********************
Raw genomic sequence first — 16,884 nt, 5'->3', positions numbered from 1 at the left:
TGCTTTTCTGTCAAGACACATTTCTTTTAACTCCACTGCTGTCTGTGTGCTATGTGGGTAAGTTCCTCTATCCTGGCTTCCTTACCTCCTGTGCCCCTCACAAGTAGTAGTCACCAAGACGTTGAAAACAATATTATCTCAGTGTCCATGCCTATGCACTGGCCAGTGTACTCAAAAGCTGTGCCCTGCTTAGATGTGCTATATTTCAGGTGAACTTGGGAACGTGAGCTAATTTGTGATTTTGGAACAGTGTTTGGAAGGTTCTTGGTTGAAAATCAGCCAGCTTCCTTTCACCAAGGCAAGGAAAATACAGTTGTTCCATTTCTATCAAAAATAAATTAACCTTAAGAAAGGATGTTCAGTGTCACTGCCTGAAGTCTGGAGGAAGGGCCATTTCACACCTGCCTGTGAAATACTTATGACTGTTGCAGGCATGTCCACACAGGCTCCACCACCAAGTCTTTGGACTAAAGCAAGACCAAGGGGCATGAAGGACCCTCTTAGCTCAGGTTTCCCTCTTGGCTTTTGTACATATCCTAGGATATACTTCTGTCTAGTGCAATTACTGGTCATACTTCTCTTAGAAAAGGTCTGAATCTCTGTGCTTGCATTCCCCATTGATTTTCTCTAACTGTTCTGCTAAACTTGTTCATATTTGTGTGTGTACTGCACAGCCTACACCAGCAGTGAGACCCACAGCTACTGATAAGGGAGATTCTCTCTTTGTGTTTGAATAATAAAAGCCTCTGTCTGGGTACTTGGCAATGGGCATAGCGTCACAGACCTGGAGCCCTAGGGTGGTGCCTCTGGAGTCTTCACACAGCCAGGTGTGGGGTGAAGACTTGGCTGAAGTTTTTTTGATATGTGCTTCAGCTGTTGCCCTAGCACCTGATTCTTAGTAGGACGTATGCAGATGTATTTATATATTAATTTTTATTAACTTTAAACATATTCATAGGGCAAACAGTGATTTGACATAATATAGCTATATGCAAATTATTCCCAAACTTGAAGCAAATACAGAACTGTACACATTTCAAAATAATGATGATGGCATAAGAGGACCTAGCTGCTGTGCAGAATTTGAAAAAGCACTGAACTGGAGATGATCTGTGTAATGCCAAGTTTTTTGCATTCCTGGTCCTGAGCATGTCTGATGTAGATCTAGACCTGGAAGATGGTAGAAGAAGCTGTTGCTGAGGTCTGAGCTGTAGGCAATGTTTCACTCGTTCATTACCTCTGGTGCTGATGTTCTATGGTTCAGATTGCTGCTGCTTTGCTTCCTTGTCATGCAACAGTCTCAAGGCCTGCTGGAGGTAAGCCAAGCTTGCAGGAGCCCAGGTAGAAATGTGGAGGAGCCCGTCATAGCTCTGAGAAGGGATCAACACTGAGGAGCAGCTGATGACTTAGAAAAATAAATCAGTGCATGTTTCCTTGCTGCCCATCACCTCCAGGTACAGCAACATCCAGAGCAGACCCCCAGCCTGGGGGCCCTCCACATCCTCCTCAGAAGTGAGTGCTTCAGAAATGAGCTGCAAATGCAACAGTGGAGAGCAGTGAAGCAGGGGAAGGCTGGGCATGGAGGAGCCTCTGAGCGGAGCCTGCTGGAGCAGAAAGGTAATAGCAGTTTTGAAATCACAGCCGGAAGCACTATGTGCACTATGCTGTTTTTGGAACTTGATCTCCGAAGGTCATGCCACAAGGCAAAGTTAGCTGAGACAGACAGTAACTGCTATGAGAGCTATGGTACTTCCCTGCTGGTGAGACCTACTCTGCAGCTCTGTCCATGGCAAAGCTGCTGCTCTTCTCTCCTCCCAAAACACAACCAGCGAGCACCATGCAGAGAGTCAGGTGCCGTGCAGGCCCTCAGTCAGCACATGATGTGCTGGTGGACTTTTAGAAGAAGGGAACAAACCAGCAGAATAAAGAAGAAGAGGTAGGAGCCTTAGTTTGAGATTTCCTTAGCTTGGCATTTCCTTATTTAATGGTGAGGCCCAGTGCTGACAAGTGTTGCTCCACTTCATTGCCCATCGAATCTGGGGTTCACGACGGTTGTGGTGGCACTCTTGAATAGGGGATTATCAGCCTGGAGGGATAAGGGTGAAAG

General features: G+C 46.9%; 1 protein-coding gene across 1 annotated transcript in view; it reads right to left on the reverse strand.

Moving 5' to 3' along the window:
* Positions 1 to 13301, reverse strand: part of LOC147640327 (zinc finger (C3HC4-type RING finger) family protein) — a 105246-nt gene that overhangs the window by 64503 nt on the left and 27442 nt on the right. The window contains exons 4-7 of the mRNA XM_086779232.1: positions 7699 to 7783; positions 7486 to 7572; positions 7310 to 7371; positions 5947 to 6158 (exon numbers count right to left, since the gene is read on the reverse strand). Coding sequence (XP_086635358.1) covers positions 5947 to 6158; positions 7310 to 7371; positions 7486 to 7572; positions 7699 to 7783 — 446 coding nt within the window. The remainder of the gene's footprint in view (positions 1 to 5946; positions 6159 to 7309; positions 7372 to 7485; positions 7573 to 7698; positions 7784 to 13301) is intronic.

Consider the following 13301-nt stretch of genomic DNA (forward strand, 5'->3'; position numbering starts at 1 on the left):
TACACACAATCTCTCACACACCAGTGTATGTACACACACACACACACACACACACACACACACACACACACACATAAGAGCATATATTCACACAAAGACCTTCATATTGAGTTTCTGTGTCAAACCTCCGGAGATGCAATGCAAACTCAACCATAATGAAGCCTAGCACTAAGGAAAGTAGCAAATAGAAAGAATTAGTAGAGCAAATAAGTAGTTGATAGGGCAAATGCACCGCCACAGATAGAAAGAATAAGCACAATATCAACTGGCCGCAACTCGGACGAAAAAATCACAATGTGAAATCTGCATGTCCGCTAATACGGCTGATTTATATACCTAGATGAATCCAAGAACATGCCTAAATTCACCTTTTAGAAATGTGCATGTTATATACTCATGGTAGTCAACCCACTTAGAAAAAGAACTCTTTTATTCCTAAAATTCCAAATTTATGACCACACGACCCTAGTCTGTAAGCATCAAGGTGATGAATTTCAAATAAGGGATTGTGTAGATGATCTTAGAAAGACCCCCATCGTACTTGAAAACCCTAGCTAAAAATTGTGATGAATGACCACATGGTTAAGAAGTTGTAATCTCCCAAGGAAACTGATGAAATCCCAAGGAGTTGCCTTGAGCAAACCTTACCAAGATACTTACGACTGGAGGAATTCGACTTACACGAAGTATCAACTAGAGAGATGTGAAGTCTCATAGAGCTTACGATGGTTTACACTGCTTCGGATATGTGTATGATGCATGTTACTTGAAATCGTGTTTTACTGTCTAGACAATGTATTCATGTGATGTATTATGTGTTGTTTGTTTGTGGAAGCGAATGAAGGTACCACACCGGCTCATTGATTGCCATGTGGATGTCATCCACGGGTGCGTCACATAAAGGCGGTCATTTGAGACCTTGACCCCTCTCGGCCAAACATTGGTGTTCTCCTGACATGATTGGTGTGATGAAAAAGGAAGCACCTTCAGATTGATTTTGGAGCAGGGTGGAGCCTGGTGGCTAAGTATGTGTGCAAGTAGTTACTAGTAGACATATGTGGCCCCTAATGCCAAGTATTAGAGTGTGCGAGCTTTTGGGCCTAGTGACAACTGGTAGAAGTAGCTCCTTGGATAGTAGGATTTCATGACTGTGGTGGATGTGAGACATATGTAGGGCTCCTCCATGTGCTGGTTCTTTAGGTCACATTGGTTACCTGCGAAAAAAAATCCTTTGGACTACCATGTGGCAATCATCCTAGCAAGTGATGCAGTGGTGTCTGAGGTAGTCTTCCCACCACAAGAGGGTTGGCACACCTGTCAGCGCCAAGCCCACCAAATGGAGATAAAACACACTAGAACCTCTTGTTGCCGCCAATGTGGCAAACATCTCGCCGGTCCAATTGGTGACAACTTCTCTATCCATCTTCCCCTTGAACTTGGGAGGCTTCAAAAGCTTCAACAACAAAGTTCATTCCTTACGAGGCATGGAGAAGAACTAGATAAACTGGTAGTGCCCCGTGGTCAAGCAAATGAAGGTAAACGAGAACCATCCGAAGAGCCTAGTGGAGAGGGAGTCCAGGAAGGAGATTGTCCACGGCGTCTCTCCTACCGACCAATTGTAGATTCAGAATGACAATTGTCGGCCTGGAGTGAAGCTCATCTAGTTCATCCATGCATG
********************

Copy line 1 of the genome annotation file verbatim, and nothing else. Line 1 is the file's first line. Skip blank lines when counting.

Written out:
Raw genomic sequence first — 16,884 nt, 5'->3', positions numbered from 1 at the left: